“There is possibly no branch of construction work which has undergone within the same given time such great changes of a far-reaching nature as plumbing construction.” That passage appears in R. M. Starbuck’s 1907 book, “Modern Plumbing Illustrated.” Amazing how timeless his words are when applied to the trade today.
Just look at the changes we’ve seen in the past several decades. Leaded joints became rubber gaskets. Fernco and no-hub couplings became accepted. Cast iron gave way to ABS and PVC piping for DWV applications. Fifty/fifty solder was outlawed in favor of lead-free products in potable water applications. CPVC and pex have made inroads with potable and hydronic applications where copper once ruled as king. Seven-, 5- and 3.5-gal. water closets were flushed in favor of 1.6-gal. models.
And now come changes to flux.
Let’s take a look at Starbuck’s 1919 book, “Practical Wrinkles.” “An excellent paste for soldering purposes can be made of one part by weight of chloride of zinc, and 16 parts of some grease as Vaseline, thoroughly mixed together. The chloride of zinc is known to every tinsmith, and is made by dissolving in muriatic acid, as much zinc as the acid will eat up.”
Fluxes were basically made up of organic chlorides, zinc, bromides, fluorides and ammonium chlorides mixed in a petroleum grease base. One of their properties was that they were corrosive to copper tubing to some extent, which helped clean the copper during the soft-soldering process.
Because of their corrosive properties, it was necessary to properly limit the amount of flux entering the joint and to thoroughly clean the exterior after soldering to avoid visible discoloration and a shabby appearance. Fluxes are needed to inhibit oxidation and provide a medium for the solder to flow freely into the joint via capillary action.
Before I go any further with this subject, let me state that I love copper tubing systems. When I walk into a mechanical room and observe the soldering work of another contractor, I can tell in a heartbeat how much pride he took in his workmanship. Those gleaming pipes with neatly wiped joints, installed plumb and level, speak volumes about the installer.
I’m hoarding several “antique” rolls of 50/50 solder in my desk drawer. I also have a pig of wiping solder as a paperweight. They serve to remind me of our history and that nothing remains the same. Some day, the lead police will come to take me away!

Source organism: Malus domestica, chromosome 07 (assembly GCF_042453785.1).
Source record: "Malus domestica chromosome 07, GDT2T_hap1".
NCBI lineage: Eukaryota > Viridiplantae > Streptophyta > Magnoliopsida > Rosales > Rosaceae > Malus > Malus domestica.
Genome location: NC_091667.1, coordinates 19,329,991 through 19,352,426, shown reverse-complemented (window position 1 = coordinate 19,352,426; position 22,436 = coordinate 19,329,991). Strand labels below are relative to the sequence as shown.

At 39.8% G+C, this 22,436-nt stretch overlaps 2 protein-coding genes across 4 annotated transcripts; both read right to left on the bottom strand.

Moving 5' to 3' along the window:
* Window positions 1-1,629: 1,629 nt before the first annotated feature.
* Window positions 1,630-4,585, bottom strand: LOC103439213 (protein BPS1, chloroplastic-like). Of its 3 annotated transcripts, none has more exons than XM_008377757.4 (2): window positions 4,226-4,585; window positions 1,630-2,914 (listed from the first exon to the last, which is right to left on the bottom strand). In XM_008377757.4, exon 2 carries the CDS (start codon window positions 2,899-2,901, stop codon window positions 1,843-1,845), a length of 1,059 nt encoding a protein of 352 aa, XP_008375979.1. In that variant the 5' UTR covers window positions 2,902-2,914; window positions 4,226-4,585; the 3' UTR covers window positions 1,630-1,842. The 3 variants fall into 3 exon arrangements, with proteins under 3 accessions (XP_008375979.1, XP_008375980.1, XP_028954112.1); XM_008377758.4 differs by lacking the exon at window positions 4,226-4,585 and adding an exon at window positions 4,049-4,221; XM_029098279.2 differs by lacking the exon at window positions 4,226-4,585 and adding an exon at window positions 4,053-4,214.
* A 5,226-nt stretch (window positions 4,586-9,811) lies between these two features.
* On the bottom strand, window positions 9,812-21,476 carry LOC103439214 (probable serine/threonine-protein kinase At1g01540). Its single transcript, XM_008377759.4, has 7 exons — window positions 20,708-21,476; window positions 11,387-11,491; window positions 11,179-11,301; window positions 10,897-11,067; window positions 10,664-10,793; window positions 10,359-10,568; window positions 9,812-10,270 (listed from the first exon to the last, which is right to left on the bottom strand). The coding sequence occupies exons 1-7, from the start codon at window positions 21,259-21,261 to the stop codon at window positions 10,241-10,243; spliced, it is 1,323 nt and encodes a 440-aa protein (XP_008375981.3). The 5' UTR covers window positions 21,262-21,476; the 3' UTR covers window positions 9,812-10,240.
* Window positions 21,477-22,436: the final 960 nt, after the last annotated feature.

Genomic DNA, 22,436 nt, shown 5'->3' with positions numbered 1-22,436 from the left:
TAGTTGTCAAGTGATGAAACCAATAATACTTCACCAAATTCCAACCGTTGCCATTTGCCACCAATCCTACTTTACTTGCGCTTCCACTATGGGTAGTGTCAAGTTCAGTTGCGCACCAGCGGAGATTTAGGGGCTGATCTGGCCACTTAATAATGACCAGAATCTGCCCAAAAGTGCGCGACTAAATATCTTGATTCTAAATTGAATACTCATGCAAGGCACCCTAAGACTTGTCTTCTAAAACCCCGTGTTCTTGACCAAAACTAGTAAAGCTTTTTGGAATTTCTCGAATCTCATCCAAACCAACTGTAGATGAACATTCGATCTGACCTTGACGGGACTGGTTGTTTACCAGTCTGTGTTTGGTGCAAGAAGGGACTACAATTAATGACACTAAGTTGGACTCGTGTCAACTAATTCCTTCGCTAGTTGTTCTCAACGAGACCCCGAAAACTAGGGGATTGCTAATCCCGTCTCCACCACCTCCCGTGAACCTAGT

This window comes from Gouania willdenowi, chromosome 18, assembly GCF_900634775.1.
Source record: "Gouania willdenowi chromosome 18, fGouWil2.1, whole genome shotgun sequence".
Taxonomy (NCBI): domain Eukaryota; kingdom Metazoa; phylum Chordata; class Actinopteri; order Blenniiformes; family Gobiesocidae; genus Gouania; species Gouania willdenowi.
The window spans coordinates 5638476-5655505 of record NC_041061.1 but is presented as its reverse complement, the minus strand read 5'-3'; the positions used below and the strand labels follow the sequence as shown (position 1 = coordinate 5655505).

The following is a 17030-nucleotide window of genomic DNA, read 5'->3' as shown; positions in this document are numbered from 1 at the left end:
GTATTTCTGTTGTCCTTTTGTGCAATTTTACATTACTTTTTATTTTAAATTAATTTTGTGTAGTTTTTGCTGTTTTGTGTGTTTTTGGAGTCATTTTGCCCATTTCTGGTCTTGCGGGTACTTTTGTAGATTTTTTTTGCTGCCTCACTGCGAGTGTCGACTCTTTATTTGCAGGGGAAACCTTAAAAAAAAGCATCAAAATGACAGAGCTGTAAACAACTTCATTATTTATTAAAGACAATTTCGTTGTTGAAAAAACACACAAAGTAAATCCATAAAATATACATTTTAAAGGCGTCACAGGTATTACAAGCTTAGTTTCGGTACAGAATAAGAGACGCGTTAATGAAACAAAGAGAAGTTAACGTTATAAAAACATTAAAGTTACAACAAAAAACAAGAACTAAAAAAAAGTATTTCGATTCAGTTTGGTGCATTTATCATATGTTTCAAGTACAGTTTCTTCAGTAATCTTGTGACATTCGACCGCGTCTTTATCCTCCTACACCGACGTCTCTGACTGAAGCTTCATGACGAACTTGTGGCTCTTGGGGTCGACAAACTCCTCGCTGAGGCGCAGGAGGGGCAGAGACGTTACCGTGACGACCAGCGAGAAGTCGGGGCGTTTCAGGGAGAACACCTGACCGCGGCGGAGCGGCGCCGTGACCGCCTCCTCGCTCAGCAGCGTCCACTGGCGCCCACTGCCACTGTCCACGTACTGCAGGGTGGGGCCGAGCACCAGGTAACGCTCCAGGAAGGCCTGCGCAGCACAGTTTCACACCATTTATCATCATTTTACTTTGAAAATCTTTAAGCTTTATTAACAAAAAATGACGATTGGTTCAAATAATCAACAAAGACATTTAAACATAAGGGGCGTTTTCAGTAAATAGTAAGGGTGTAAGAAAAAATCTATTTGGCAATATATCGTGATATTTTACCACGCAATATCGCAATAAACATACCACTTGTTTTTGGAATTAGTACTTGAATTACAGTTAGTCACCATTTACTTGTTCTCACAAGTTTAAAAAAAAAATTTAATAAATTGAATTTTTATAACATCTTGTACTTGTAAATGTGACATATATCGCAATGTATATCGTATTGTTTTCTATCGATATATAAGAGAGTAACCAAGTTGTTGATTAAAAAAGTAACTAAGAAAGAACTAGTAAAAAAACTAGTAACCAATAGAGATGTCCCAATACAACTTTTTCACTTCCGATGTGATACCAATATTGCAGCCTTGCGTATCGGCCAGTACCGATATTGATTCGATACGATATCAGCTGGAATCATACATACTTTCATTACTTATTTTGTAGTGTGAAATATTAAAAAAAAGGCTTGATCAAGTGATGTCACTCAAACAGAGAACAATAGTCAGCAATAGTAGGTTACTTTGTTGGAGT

So now that we’ve finally completed the learning curve for lead-free solders, along comes this new twist in the evolution of plumbing: water-soluble fluxes.
We’ve been experimenting with these new fluxes in our shop and I wish I could say that they perform better than, or equal to, the petroleum-based fluxes, but I cannot. The plain and simple truth is that these new products will require your learning new habits.
Now is the time for you to obtain multiple free samples available through your local reps and suppliers and perform a comparative test in your shop where you can control the environment. The last place you’ll want to find out which one works best for you is when you’re under the gun on a contract that contains penalty clauses! I sincerely hope the copper industry isn’t shooting itself in the foot with these new products.
So, why this change? The Copper Development Association, working with the American Society of Testing and Materials, has developed astm B-813 for manufacturers of water-soluble flux. (Look for the B-813 listing on the label.) This was brought about as a result of copper pitting caused by the use of aggressive fluxes and, in my personal opinion, the misuse of those fluxes by the installers.
The proper technique was always to put a thin film of flux in the fitting, not gobs of it. We once had to clean out the copper tubing on a whirlpool tub because someone at the factory had stuffed about 20 lb. of flux in the distribution tubes. It left an ugly flux ring in the tub every time the owners used it.
The plain truth of the matter is that many of these new fluxes are more sensitive to heating within the temperature ranges to which we’ve become accustomed. They can burn away, leaving a residue and oxidation, resulting in leaks once the system is activated.
Some of these new fluxes begin to act upon application and do not allow you the luxury of delaying soldering once you’ve fluxed the joints.
Several contractors I’ve spoken with have indicated they might be inclined to dump out the water-soluble fluxes and place their old reliable flux into the new container to satisfy the inspectors, who are only able to verify compliance by checking the container label.
The consensus among them is that these fluxes work acceptably well on sizes under 2 in., but that sizes above that result in too many defective solder joints.
You can experiment by heating samples on bare copper tubing, without fittings, to compare temperature ranges and residues left behind.
There is one other concern that I have with these new flux products and that deals with the msds (Material Safety Data Sheets). Some of these newer products appear to be harsher than the old reliable fluxes and you should be checking the msds sheets for compliance. With a pH well below a neutral of 7, some of these fluxes can cause “aggressive” injuries to mucus membranes and eyes. It should go without saying that gloves and safety goggles need to be provided (and worn) by you and your employees.
Avoiding respiratory injuries requires either adequate ventilation or proper respirators when working in confined spaces.
“Avoid breathing vapor,” says the msds for one flux. “Use niosh-approved respirator where exposures exceed osha pels.”
One chilling admonition? “Provide showers and eye-wash station where used.” I have yet to see a new home construction site, much less a commercial one, with those safety measures in place.